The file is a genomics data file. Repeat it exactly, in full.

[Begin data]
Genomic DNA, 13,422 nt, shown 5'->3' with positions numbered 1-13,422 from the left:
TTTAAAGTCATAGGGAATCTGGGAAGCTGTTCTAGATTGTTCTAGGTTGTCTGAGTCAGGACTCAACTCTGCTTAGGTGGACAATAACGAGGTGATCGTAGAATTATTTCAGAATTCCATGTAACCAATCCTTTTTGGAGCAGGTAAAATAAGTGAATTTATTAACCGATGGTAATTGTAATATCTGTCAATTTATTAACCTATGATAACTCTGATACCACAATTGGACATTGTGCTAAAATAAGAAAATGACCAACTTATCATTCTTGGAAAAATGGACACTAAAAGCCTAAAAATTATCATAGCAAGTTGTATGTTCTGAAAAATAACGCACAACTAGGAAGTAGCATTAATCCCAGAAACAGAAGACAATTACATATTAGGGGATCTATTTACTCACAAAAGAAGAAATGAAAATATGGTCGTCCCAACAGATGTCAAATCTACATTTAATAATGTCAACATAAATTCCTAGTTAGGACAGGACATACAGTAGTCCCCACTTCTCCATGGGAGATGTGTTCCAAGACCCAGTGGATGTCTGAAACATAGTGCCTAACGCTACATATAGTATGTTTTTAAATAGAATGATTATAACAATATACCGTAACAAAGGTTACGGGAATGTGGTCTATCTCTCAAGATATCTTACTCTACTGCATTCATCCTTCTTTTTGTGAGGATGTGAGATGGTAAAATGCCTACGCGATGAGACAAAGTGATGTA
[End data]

Genomic DNA, 13,422 nt, shown 5'->3' with positions numbered 1-13,422 from the left:
TTTAAAGTCATAGGGAATCTGGGAAGCTGTTCTAGATTGTTCTAGGTTGTCTGAGTCAGGACTCAACTCTGCTTAGGTGGACAATAACGAGGTGATCGTAGAATTATTTCAGAATTCCATGTAACCAATCCTTTTTGGAGCAGGTAAAATAAGTGAATTTATTAACCGATGGTAATTGTAATATCTGTCAATTTATTAACCTATGATAACTCTGATACCACAATTGGACATTGTGCTAAAATAAGAAAATGACCAACTTATCATTCTTGGAAAAATGGACACTAAAAGCCTAAAAATTATCATAGCAAGTTGTATGTTCTGAAAAATAACGCACAACTAGGAAGTAGCATTAATCCCAGAAACAGAAGACAATTACATATTAGGGGATCTATTTACTCACAAAAGAAGAAATGAAAATATGGTCGTCCCAACAGATGTCAAATCTACATTTAATAATGTCAACATAAATTCCTAGTTAGGACAGGACATACAGTAGTCCCCACTTCTCCATGGGAGATGTGTTCCAAGACCCAGTGGATGTCTGAAACATAGTGCCTAACGCTACATATAGTATGTTTTTAAATAGAATGATTATAACAATATACCGTAACAAAGGTTACGGGAATGTGGTCTATCTCTCAAGATATCTTACTCTACTGCATTCATCCTTCTTTTTGTGAGGATGTGAGATGGTAAAATGCCTACGCGATGAGACAAAGTGATGTA